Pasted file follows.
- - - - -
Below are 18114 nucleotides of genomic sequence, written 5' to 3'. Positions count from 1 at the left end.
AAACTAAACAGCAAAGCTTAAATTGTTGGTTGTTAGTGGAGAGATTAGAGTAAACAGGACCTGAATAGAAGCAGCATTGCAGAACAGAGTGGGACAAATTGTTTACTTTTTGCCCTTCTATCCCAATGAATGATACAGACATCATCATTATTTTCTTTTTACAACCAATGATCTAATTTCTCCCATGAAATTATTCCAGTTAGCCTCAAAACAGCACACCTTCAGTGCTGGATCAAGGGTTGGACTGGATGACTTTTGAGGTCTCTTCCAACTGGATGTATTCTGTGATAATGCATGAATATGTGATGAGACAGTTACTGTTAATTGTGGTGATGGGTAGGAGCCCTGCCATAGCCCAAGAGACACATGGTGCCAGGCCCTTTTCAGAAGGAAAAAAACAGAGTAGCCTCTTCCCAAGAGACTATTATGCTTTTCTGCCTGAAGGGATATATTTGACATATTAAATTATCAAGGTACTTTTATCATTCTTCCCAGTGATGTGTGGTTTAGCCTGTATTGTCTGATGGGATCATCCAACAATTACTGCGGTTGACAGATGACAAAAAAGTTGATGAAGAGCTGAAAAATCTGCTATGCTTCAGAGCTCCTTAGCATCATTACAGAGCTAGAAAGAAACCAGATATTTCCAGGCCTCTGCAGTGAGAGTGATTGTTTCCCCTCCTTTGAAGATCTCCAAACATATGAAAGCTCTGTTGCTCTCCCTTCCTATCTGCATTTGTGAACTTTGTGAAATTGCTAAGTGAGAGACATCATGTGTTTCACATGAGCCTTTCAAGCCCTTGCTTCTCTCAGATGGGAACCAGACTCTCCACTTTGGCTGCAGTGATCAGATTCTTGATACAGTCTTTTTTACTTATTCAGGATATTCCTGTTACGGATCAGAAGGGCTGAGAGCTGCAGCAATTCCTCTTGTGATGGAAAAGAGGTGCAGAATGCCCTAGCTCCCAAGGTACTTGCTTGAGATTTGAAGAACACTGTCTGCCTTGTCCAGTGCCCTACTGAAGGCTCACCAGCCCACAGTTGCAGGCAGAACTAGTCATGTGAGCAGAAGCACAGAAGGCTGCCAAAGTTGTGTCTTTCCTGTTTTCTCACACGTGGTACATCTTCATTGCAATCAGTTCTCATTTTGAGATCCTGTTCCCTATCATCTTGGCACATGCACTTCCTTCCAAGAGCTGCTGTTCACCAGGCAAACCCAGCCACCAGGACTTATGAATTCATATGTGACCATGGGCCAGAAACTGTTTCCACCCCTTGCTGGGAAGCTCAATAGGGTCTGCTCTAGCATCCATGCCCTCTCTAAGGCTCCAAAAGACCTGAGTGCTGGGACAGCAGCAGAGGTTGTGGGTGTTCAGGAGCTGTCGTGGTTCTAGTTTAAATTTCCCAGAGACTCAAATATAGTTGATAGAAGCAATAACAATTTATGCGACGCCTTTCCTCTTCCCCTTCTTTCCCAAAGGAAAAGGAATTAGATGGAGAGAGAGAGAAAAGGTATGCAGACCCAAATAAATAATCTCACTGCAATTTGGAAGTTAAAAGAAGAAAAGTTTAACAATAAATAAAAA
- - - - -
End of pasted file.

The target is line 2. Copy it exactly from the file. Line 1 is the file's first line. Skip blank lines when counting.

AAACTAAACAGCAAAGCTTAAATTGTTGGTTGTTAGTGGAGAGATTAGAGTAAACAGGACCTGAATAGAAGCAGCATTGCAGAACAGAGTGGGACAAATTGTTTACTTTTTGCCCTTCTATCCCAATGAATGATACAGACATCATCATTATTTTCTTTTTACAACCAATGATCTAATTTCTCCCATGAAATTATTCCAGTTAGCCTCAAAACAGCACACCTTCAGTGCTGGATCAAGGGTTGGACTGGATGACTTTTGAGGTCTCTTCCAACTGGATGTATTCTGTGATAATGCATGAATATGTGATGAGACAGTTACTGTTAATTGTGGTGATGGGTAGGAGCCCTGCCATAGCCCAAGAGACACATGGTGCCAGGCCCTTTTCAGAAGGAAAAAAACAGAGTAGCCTCTTCCCAAGAGACTATTATGCTTTTCTGCCTGAAGGGATATATTTGACATATTAAATTATCAAGGTACTTTTATCATTCTTCCCAGTGATGTGTGGTTTAGCCTGTATTGTCTGATGGGATCATCCAACAATTACTGCGGTTGACAGATGACAAAAAAGTTGATGAAGAGCTGAAAAATCTGCTATGCTTCAGAGCTCCTTAGCATCATTACAGAGCTAGAAAGAAACCAGATATTTCCAGGCCTCTGCAGTGAGAGTGATTGTTTCCCCTCCTTTGAAGATCTCCAAACATATGAAAGCTCTGTTGCTCTCCCTTCCTATCTGCATTTGTGAACTTTGTGAAATTGCTAAGTGAGAGACATCATGTGTTTCACATGAGCCTTTCAAGCCCTTGCTTCTCTCAGATGGGAACCAGACTCTCCACTTTGGCTGCAGTGATCAGATTCTTGATACAGTCTTTTTTACTTATTCAGGATATTCCTGTTACGGATCAGAAGGGCTGAGAGCTGCAGCAATTCCTCTTGTGATGGAAAAGAGGTGCAGAATGCCCTAGCTCCCAAGGTACTTGCTTGAGATTTGAAGAACACTGTCTGCCTTGTCCAGTGCCCTACTGAAGGCTCACCAGCCCACAGTTGCAGGCAGAACTAGTCATGTGAGCAGAAGCACAGAAGGCTGCCAAAGTTGTGTCTTTCCTGTTTTCTCACACGTGGTACATCTTCATTGCAATCAGTTCTCATTTTGAGATCCTGTTCCCTATCATCTTGGCACATGCACTTCCTTCCAAGAGCTGCTGTTCACCAGGCAAACCCAGCCACCAGGACTTATGAATTCATATGTGACCATGGGCCAGAAACTGTTTCCACCCCTTGCTGGGAAGCTCAATAGGGTCTGCTCTAGCATCCATGCCCTCTCTAAGGCTCCAAAAGACCTGAGTGCTGGGACAGCAGCAGAGGTTGTGGGTGTTCAGGAGCTGTCGTGGTTCTAGTTTAAATTTCCCAGAGACTCAAATATAGTTGATAGAAGCAATAACAATTTATGCGACGCCTTTCCTCTTCCCCTTCTTTCCCAAAGGAAAAGGAATTAGATGGAGAGAGAGAGAAAAGGTATGCAGACCCAAATAAATAATCTCACTGCAATTTGGAAGTTAAAAGAAGAAAAGTTTAACAATAAATAAAAA